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Naik, specialist committee argue for Aarakshan release despite anti-reservation concerns

Reservation: protected under constitution
Reservation: protected under constitution

Naik Naik & Co represented the producers of the Amitabh Bachchan starrer Aarakshan (reservation) and successfully persuaded the Bombay High Court not to stay the release of the film, which has been attracting controversy for its purported anti-reservation message.

Naik Naik & Co partners Ameet Naik and Madhu Gadodia and associate Lavin Hirani with counsel Venkatesh Dhond represented the producers Prakash Jha and Prakash Jha Productions and argued against the Bombay High Court petition filed by Raigad-based advocates Gajanan Lasure and Aniket Deshkar. Counsel Sangharaj Rupwate, Milind Ingale and Santosh Parad appeared for the petitioners.

Rajiv Chavan and Geeta Mulekar represented the Central Board for Film Certification.

The petitioners alleged that the film Aarakshan gave a strong anti-reservation message contrary to the mandate of the constitution and settled law, would create enmity between different castes and communities and would disturb public tranquillity. The Censor Board was a party to the dispute with the petitioners seeking a cancellation of the film’s certificate.

The respondents argued that the film was not anti-reservation or anti-Dalit, but used the issue of reservation as a landscape or backdrop on which the story and journey of the protagonist, who is the principal of an institution, is based, explained Naik in an email. “The film highlights the commercialisation of education system in the present society.”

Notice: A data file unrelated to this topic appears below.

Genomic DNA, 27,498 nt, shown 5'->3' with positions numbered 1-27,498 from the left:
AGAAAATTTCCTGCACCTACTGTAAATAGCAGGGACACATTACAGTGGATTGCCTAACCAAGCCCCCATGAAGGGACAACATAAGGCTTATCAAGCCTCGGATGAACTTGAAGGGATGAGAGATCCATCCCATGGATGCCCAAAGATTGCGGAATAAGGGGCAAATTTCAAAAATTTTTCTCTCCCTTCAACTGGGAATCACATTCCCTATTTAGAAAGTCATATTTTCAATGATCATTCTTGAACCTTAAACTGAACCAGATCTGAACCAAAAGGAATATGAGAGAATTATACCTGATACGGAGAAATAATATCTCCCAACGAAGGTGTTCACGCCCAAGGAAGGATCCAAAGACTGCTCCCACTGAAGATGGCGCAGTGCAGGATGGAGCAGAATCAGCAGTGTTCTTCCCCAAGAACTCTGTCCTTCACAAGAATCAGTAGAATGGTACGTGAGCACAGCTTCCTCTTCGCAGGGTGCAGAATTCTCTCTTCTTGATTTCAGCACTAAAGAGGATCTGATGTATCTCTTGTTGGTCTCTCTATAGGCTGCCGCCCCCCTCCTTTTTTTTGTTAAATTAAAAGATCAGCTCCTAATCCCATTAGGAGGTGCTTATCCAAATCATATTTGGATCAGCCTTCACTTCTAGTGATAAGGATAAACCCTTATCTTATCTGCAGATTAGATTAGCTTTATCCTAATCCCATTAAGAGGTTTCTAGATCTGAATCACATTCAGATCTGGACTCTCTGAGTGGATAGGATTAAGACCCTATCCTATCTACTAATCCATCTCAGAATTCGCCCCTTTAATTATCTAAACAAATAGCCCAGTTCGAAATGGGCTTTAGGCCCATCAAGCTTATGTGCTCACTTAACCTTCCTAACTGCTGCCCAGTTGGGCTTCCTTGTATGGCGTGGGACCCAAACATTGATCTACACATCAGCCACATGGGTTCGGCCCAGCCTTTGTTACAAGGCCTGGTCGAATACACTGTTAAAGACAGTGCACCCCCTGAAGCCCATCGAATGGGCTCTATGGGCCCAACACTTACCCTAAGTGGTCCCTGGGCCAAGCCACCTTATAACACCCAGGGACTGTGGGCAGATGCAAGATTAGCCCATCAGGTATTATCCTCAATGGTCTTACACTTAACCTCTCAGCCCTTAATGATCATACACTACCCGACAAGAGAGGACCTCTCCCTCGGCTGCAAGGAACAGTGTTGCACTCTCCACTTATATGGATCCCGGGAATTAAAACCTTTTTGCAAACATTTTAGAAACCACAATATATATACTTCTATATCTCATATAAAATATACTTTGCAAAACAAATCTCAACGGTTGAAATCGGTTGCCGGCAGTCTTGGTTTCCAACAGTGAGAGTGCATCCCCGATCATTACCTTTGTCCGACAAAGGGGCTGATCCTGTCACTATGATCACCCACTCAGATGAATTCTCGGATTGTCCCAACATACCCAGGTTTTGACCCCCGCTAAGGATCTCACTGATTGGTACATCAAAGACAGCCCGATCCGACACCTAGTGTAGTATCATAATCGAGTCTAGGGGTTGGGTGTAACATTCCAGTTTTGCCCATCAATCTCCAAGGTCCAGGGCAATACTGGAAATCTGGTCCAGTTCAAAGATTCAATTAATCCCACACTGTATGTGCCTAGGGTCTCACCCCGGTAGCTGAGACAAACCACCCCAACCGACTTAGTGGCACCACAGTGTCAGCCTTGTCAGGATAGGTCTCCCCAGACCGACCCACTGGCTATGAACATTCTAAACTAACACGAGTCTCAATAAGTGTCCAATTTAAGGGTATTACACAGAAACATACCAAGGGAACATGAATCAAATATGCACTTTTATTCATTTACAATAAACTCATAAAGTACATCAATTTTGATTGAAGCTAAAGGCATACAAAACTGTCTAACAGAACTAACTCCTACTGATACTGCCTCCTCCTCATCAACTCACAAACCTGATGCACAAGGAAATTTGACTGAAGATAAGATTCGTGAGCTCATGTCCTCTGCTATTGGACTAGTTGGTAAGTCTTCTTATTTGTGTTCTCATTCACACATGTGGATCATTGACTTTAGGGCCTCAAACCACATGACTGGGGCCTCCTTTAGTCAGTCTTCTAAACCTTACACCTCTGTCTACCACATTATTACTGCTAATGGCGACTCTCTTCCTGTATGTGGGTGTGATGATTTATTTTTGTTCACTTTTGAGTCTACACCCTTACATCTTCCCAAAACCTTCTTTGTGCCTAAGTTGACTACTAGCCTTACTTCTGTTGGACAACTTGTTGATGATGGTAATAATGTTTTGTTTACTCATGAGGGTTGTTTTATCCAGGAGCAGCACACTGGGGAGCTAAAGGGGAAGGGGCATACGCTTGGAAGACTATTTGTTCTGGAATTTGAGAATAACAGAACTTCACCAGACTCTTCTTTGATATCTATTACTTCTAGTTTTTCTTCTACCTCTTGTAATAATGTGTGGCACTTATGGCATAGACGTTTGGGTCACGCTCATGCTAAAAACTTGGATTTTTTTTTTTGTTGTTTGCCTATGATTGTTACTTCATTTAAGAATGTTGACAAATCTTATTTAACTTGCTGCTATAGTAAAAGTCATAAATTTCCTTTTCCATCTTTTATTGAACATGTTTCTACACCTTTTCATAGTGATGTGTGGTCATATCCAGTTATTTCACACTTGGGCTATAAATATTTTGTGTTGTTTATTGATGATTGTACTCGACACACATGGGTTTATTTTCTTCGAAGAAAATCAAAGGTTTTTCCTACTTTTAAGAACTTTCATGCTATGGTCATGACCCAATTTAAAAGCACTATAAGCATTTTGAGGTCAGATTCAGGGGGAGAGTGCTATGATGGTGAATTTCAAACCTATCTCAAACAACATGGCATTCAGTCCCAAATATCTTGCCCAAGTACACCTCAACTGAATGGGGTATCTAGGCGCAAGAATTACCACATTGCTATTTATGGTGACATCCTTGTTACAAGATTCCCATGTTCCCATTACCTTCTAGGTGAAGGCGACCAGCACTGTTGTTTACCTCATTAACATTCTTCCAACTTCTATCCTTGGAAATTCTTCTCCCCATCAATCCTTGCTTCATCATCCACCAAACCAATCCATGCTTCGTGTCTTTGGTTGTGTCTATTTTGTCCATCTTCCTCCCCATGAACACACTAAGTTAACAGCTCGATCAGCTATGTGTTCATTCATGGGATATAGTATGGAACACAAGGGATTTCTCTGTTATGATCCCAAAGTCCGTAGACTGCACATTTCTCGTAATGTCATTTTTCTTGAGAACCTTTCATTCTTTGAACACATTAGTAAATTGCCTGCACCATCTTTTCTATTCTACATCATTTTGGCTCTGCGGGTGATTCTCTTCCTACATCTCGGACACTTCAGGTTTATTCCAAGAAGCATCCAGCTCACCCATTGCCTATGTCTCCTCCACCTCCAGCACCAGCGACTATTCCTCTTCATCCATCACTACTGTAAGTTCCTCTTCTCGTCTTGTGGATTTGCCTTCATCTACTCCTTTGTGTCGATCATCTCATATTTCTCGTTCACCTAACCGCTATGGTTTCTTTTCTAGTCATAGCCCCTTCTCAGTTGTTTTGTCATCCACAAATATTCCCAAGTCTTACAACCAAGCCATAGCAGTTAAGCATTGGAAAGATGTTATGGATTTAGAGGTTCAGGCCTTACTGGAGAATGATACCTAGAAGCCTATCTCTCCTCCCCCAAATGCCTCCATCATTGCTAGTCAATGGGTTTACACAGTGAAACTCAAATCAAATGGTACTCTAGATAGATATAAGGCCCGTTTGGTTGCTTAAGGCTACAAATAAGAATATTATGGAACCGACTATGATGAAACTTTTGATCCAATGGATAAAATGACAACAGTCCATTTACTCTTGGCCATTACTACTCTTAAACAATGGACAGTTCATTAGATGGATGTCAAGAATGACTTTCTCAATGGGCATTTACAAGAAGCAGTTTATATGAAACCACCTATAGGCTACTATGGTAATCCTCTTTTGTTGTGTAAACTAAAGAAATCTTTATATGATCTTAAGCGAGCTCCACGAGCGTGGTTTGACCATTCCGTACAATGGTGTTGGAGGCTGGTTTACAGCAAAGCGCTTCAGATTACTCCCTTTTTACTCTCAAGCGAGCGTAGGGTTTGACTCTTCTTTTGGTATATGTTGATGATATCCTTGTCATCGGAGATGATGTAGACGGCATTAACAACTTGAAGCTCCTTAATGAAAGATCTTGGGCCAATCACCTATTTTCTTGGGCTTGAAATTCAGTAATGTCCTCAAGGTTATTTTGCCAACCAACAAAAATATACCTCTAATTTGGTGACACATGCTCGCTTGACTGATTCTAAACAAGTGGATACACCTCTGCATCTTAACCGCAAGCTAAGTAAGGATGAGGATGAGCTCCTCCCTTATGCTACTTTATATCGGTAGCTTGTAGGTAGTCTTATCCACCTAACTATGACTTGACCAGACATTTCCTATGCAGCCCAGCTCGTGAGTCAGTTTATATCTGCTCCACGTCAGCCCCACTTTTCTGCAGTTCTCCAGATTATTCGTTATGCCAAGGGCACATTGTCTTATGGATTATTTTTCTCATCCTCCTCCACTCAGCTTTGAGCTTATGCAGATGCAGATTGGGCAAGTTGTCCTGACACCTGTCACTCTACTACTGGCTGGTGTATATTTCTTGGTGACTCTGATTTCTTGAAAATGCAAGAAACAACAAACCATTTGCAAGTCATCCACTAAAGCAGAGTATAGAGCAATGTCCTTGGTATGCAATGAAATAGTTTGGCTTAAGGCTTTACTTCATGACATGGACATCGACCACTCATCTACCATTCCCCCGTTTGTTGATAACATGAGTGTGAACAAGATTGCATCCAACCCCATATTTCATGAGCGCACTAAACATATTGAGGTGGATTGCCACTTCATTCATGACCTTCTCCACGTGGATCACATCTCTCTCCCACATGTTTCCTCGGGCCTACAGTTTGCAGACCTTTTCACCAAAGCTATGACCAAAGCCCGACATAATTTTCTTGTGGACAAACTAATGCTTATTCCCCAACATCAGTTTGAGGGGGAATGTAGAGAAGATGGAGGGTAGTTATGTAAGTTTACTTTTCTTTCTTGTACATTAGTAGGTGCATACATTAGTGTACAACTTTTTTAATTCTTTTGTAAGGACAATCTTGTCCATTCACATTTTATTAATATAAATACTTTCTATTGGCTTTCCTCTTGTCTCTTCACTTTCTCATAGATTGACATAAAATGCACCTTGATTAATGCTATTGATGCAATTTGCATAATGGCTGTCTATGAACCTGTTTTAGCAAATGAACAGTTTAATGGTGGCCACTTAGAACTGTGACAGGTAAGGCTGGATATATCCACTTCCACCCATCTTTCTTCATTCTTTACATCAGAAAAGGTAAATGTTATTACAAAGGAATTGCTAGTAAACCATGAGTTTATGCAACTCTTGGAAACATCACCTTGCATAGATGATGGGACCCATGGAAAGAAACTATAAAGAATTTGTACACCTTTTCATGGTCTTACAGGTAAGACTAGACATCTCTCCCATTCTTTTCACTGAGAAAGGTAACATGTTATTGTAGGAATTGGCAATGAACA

Considering the sensitivity of the subject of the Film and in view of the apprehensions expressed by the National Commission for Scheduled Castes about the content of the film in a press note of 6 July, the Censor Board set up a committee of experts flown down from Delhi to examine the film. The committee had a total of nine members and two officials, including retired justice Mukul Mudgal, chairperson of the Censor Board Leela Samson, Pankaj Sharma and Dalit activist Rajni Tilak and other members of scheduled castes, scheduled tribes and other backward classes.

The committee and Censor Board passed the film with a U/A certificate.

Naik also cited the judgment of Hon’ble Apex Court in the cases of S. Rangarajan vs. P Jagjevan Ram & Ors. and Union of India & Ors. vs. P. Jagjivan Ram & Ors. [(1989) 2 SCCC 574] wherein “the court observed that the fundamental freedom guaranteed under Article 19(1)(a) can be reasonably restricted only for the purposes mentioned in Article 19 (2) and the restrictions must be justified on the anvil of necessity and not the quicksand of convenience or expediency”, according to the firm.

In this judgment, allowing the appeal filed by the producer, the court had upheld that the producer or as a matter of fact any other person has the right to draw attention of the government and the people that the existing method of reservation in educational institutions overlooks merits.

The bench of justice DD Sinha and AR Joshi declined to reject the petitioner’s request to stay a release of the film.

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